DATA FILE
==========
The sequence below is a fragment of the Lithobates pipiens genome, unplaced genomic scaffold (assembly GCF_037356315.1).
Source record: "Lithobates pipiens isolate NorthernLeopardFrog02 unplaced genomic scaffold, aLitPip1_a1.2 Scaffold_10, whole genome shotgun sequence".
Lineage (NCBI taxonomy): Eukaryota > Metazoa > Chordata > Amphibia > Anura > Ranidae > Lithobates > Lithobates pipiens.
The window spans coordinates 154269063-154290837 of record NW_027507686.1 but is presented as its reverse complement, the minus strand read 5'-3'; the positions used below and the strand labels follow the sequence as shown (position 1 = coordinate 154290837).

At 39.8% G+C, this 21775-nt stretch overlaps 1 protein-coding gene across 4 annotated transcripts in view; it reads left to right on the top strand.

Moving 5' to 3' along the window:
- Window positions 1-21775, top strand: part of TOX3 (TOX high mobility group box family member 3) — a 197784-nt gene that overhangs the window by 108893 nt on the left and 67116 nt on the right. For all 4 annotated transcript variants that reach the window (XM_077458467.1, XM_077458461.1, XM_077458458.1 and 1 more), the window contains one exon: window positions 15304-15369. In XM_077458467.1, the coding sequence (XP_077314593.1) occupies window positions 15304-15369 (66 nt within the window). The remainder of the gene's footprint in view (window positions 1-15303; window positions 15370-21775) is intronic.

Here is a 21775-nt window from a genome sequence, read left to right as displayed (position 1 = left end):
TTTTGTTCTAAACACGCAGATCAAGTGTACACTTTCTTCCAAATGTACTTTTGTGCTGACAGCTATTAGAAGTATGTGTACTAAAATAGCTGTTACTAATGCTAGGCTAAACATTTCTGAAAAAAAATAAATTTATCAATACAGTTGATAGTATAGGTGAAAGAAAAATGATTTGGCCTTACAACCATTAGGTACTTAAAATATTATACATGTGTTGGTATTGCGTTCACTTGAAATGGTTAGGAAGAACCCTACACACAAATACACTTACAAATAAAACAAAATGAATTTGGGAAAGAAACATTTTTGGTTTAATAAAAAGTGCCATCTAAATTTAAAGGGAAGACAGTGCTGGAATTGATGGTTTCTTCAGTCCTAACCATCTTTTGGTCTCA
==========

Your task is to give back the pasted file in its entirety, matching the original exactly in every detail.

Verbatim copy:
The sequence below is a fragment of the Lithobates pipiens genome, unplaced genomic scaffold (assembly GCF_037356315.1).
Source record: "Lithobates pipiens isolate NorthernLeopardFrog02 unplaced genomic scaffold, aLitPip1_a1.2 Scaffold_10, whole genome shotgun sequence".
Lineage (NCBI taxonomy): Eukaryota > Metazoa > Chordata > Amphibia > Anura > Ranidae > Lithobates > Lithobates pipiens.
The window spans coordinates 154269063-154290837 of record NW_027507686.1 but is presented as its reverse complement, the minus strand read 5'-3'; the positions used below and the strand labels follow the sequence as shown (position 1 = coordinate 154290837).

At 39.8% G+C, this 21775-nt stretch overlaps 1 protein-coding gene across 4 annotated transcripts in view; it reads left to right on the top strand.

Moving 5' to 3' along the window:
- Window positions 1-21775, top strand: part of TOX3 (TOX high mobility group box family member 3) — a 197784-nt gene that overhangs the window by 108893 nt on the left and 67116 nt on the right. For all 4 annotated transcript variants that reach the window (XM_077458467.1, XM_077458461.1, XM_077458458.1 and 1 more), the window contains one exon: window positions 15304-15369. In XM_077458467.1, the coding sequence (XP_077314593.1) occupies window positions 15304-15369 (66 nt within the window). The remainder of the gene's footprint in view (window positions 1-15303; window positions 15370-21775) is intronic.

Here is a 21775-nt window from a genome sequence, read left to right as displayed (position 1 = left end):
TTTTGTTCTAAACACGCAGATCAAGTGTACACTTTCTTCCAAATGTACTTTTGTGCTGACAGCTATTAGAAGTATGTGTACTAAAATAGCTGTTACTAATGCTAGGCTAAACATTTCTGAAAAAAAATAAATTTATCAATACAGTTGATAGTATAGGTGAAAGAAAAATGATTTGGCCTTACAACCATTAGGTACTTAAAATATTATACATGTGTTGGTATTGCGTTCACTTGAAATGGTTAGGAAGAACCCTACACACAAATACACTTACAAATAAAACAAAATGAATTTGGGAAAGAAACATTTTTGGTTTAATAAAAAGTGCCATCTAAATTTAAAGGGAAGACAGTGCTGGAATTGATGGTTTCTTCAGTCCTAACCATCTTTTGGTCTCA